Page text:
How to Clean Your Yoga Mat

woman in plank pose on a yoga mat

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If you do a lot of yoga then you probably have a close personal relationship with your favorite yoga mat. After the heady days of new infatuation have worn off, you may begin to notice that your beloved is not as fresh as it once was. If you find yourself wrinkling your nose when lying face down between shalabasanas, it's probably time to wash your mat. Here's how.

What Kind of Mat Do You Have?

The particulars for cleaning your yoga mat are going to depend on what kind of mat it is, specifically, what material it is made out of. Polyvinyl chloride (PVC) is used for most starter mats, such as those available at Target, but also for high-end mats like the Manduka PRO. Manduka’s eKO line is made out of rubber, as is the popular Jade Harmony mat. Prana’s E.C.O. mats and Kulae Mats are made from Thermoplastic Elastomer (TPE). Finally, some mats, including Lululemon’s The Mat and Liforme are made of a combination of rubber and polyurethane. Check this comparison chart for the materials for five popular yoga mats.

Go With H2O

You can certainly buy a yoga mat cleaner targeted to your specific kind of mat, but it’s not really necessary. The main ingredient you need to clean your mat is water. The first thing to do is sponge the mat down with water and let it dry unrolled. Most yoga mats are absorbent (that’s what keeps you from slipping in a pool of sweat during hot yoga) so you want to wet them minimally for maintenance cleaning. Some of the most absorbent mats like Lululemon’s The Mat and the Liforme mat are able to provide that great traction through a design that actively draws moisture away from the surface, which means that if you get them very wet it will take a long time for them to dry all the way through. As for soap, some advise adding a little bit of dishwashing liquid, while others are in favor of a few drops of essential oils (which can stain some mats) or diluted vinegar (for rubber mats only). Start with plain old water and if that's not effective enough, check the manufacturer's recommendations before adding any other cleaning agents.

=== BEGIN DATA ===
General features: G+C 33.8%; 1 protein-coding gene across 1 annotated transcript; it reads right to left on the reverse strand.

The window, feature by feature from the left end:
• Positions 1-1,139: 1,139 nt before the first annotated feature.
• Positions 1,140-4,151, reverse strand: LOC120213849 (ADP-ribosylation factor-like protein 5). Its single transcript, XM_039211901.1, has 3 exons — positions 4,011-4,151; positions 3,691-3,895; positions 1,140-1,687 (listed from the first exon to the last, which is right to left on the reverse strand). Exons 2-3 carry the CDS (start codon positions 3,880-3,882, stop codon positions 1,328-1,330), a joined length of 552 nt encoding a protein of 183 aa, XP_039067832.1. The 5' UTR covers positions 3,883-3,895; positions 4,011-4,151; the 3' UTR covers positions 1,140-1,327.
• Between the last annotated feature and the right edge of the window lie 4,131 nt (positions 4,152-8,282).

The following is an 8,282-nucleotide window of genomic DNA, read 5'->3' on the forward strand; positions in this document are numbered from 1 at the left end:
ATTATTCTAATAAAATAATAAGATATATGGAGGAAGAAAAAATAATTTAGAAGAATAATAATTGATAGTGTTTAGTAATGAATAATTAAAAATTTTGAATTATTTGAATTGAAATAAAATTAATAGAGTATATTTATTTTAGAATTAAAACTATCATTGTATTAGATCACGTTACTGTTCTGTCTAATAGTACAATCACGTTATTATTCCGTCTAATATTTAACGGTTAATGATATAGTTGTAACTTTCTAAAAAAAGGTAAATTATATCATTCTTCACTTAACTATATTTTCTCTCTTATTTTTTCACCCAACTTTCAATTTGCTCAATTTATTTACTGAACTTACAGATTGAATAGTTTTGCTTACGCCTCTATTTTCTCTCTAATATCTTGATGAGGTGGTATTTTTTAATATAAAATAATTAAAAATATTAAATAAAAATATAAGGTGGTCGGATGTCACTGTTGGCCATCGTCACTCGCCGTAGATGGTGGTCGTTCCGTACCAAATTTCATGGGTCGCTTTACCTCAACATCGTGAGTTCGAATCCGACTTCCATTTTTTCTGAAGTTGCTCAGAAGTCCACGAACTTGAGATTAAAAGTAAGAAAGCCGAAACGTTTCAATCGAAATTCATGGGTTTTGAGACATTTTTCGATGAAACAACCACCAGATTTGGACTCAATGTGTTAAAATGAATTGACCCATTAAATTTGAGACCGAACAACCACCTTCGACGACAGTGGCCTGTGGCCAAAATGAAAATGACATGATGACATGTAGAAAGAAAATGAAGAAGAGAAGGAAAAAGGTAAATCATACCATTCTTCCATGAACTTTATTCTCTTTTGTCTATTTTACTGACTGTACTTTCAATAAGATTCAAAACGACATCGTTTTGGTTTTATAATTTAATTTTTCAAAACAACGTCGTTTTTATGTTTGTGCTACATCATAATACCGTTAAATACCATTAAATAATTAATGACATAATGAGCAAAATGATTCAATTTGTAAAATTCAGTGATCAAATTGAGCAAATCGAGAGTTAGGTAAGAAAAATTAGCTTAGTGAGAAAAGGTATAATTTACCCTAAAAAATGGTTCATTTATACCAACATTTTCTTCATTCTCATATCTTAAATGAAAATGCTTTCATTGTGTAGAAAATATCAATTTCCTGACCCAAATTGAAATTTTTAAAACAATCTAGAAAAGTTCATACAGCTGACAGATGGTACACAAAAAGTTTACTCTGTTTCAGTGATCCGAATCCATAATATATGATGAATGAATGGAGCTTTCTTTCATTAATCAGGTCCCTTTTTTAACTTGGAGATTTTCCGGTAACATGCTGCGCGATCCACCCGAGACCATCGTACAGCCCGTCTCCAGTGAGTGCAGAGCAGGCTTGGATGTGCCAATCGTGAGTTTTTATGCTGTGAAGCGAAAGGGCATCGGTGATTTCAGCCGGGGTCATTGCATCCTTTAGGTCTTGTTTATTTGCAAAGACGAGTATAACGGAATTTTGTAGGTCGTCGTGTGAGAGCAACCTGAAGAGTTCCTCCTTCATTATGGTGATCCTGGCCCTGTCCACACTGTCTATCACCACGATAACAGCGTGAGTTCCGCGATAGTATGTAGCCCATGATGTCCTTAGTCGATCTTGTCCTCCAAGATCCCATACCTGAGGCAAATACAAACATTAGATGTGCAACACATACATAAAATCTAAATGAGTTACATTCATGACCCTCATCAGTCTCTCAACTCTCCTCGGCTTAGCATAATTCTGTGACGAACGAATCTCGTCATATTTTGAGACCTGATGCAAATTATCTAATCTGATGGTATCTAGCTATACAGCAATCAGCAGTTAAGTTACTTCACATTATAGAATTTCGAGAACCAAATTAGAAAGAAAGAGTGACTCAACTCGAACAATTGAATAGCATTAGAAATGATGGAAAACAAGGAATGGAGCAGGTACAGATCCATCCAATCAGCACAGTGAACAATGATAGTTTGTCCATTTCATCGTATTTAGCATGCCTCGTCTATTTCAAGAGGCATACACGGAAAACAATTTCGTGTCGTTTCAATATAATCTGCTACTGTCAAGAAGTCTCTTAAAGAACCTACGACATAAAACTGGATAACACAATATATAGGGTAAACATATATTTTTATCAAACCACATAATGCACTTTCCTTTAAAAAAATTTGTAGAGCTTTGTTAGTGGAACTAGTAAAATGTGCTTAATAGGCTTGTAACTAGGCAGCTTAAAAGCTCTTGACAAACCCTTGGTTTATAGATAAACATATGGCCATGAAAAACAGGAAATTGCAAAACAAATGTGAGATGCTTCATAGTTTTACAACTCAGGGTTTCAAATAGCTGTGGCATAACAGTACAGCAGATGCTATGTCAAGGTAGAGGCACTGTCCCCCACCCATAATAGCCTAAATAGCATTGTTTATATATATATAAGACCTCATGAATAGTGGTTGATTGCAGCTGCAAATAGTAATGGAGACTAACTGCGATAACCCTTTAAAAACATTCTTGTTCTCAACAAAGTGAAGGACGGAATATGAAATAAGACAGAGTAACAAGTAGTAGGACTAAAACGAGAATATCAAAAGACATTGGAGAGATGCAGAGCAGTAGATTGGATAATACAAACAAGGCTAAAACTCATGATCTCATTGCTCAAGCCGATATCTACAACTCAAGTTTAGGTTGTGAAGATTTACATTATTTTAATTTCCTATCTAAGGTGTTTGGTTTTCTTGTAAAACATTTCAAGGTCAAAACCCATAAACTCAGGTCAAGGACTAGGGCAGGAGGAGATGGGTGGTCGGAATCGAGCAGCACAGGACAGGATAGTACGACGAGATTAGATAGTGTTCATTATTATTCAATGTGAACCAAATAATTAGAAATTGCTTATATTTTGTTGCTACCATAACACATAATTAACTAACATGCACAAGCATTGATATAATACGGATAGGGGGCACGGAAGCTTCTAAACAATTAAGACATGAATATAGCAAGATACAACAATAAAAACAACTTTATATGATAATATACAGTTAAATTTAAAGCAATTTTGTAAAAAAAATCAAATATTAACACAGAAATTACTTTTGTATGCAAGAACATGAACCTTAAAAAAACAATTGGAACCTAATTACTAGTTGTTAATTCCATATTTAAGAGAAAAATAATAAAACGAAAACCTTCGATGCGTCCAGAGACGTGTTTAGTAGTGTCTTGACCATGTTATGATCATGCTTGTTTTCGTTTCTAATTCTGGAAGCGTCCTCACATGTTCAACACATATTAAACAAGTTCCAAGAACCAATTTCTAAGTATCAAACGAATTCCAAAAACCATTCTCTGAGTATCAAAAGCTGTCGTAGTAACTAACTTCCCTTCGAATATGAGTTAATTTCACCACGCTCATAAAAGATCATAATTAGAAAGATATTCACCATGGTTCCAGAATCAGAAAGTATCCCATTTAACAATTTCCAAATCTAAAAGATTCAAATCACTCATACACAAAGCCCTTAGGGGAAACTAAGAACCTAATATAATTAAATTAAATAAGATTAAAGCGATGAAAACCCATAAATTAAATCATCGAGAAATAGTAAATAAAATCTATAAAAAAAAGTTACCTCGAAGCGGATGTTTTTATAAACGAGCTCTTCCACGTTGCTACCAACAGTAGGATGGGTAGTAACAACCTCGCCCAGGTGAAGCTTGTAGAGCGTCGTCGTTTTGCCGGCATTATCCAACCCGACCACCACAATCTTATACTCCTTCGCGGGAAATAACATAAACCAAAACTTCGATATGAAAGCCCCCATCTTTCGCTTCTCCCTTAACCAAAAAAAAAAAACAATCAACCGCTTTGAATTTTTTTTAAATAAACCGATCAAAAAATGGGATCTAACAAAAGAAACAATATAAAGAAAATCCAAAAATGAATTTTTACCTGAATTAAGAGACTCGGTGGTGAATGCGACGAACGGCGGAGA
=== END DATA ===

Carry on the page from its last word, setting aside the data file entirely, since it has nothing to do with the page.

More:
For an occasional deep clean, you can soak most mats in the tub or hose them off, though Manduka advises against this for its PRO (PVC) mats. Wet mats should be hung up until they are thoroughly dry, which can take a few days. Rubber and TPE mats should not be left in the sun since it can cause them to start to degrade. It’s never a good idea to put your mat in the washing machine or dryer. If you sweat a lot, you may want to try layering a mat towel over your mat since they can improve traction and are easy to throw in the wash.

Don't Over Clean

And finally, just because we tend to be obsessed with cleanliness, don't overdo it. Unless you get really sweaty, you don't need to spend a lot of time cleaning your mat after each yoga session. Yoga studios often provide mat cleaners, but you may want to avoid them if you don't know what's in the spray bottle. They are mostly intended for shared studio mats. If you have your own mat, you probably only need to clean it occasionally. Overcleaning it is not going to improve its performance or make it last longer.

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